Join to get Daily Sports Collecting News in your inbox!

Robert Edward Auctions

Understanding the T207 Baseball Set

by Craig Paulson

The T207 baseball card set has driven collectors batty for years.

It was created in 1912 during the baseball season by  American Tobacco, makers of the T205 and T206 sets.   However, the T207 set was not as popular as its big brothers.  Sadly, the T207 was the very last tobacco created by this company because the Sherman anti-trust act resulted in the company’s separation. Nowadays, this set is more difficult to come by when compared to both the T205 set and the T206 set.

There are 13 Hall of Famers in the T207 series and  200 players that make up the set.   The set’s lack of respect could stem from the absence of some of the star players from this period.  Christy Mathewson, Ty Cobb,  Eddie Collins, Rube Waddell and Joe Jackson are missing from this set–not to mention Honus Wagner, who made his famous cameo in T206 and then disappeBuck-Weaver-T207ared from tobacco sets.

Still, despite the absence of these stars, collectors have plenty to chase.  Walter Johnson, Tris Speaker, John McGraw, Smokey Joe Wood, Joe Tinker, Latin star Rafael Almeida and Black Sox Eddie Cicotte and Buck Weaver are  all present in the T207 set.

On each card you will find the biography of each player printed on the back, a nice touch that was probably appreciated in 1912–and still is today. However, the cards in the T207 set are not as appealing as the boldly colored cards in the T205 or T206 sets. The cards are almost eerie in nature, with a foreboding feel present on some.  Featuring beige-colored borders, T207 cards have a brown background. The player’s last name, team and league is printed in block letters at the bottom.   Condition is often a problem.  Like all tobacco cards, their smaller size has created wear and a coating on the front often brings out whatever wear has developed over the years.

This set also has its share of scarcities.  The cards came with eight different back variations. Cards distributed with Red Cross Tobacco are virtually impossible to find, with last week’s find of eight new cards bringing the known number of those variations to just 13.  Those with  Broadleaf and Cycle tobacco advertising on the backs are also rare.

Vintage baseball card find

Recruit Little Cigars and Napoleon advertising backs are most common.  A non-rare card with a common back in VG condition can be found for less than $50.

Scarce commons will run six times higher and more–when you can find them.  There are several common cards that are very difficult to locate. This could be due to the fact that the T207 cards were released at two separate times.  Early in the baseball season a large number of the cards were  released, but not all of them . It wasn’t until approximately two months later that the remaining cards were sent out in those packs of tobacco products and the second release wasn’t as widely distributed the first.

It is usually very easy to identify where the cards were manufactured simply because the information is usually found printed on the back of each card. However, there are cards that have been created without a tobacco brand advertised on them. These cards are known as Anonymous Backs and can be found in Virginia and Louisiana where they were manufactured.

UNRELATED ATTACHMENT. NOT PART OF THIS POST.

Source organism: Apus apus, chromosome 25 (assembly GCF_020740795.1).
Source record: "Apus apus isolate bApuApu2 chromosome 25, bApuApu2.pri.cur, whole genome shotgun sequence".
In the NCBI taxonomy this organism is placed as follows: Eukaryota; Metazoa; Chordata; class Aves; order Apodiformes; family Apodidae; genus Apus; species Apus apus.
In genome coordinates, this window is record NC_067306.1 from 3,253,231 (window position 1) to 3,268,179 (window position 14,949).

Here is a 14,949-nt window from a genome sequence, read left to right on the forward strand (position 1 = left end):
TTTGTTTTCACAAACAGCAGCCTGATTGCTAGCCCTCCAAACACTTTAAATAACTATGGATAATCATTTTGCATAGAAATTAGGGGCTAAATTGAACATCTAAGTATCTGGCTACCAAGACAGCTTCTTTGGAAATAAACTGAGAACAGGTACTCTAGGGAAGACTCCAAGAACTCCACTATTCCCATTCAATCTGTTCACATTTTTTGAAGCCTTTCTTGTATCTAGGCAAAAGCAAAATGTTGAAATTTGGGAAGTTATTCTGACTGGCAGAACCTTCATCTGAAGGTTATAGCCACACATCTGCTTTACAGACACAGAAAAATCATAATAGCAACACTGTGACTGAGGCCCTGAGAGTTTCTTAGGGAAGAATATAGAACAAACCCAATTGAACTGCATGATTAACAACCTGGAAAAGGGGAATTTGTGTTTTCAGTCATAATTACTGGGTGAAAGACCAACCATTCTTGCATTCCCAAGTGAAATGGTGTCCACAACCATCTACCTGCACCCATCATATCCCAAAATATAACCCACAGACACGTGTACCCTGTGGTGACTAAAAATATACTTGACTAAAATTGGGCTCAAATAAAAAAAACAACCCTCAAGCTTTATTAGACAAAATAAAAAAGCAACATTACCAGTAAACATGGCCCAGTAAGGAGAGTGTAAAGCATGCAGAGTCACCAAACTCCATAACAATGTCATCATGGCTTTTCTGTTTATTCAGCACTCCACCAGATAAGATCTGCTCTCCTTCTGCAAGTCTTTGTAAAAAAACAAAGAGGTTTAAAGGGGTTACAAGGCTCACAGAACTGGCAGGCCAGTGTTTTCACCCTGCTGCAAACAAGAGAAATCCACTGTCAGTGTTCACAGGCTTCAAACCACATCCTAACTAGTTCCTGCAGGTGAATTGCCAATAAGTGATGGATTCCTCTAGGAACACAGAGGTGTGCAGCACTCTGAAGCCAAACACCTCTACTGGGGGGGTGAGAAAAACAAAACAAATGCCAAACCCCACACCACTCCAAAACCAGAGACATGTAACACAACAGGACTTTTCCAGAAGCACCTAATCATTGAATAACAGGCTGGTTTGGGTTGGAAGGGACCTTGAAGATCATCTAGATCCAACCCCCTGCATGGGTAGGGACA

T207 backsThe cards that belong to the Broadleaf-Cycle category are not only very scarce but, are also great rarities. These very scarce and rare cards are often very highly priced because of how difficult they are to find. Irving Lewis, Ward, Miller, Nelson, Pelty, Peters and Ragan are a few of these rarities. Based on the description provided on the cards, some of the players were issued later in the season and are considered some of collecting’s first ‘high numbers’.

The front variations are very recognizable in this series.  For example, Ray Fisher’s card shows him with a white cap or a blue cap. There are three varieties that are evident on the Paddy Livingston card.

Paddy Livingston

On his shirt, there is a small ’C’ insignia (for Cleveland) which is not a difficult variation at all. This is the more popular variation on the card. However, more difficult on the card is the larger ’C’ and the larger ’A’, which represented his time with the Philadelphia Athletics.   A group of all three  sold in the 2010 Robert Edward Auctions’ catalog event for over $1500.

A very tough card to locate in the T207 set is the Irving Lewis card.  It was created in two forms, which is either with the emblem on the sleeve or without it. The card that does not have the emblem on the sleeve is the more difficult card of the two to locate however, because the  Lewis card is such a challenge to find, collectors are content with having anyone that they are able to acquire.

The T207 set is not nearly as popular as T205 and T206 issues from a similar era, but it is still of great value and by all accounts, far more scarce than its predecessors.

About Rich Mueller

Rich is the editor and founder of Sports Collectors Daily. A broadcaster and writer for more than 30 years and a collector for even longer than that, he's usually typing something somewhere. Type him back at [email protected].

Speak Your Mind

Flash ad ID:22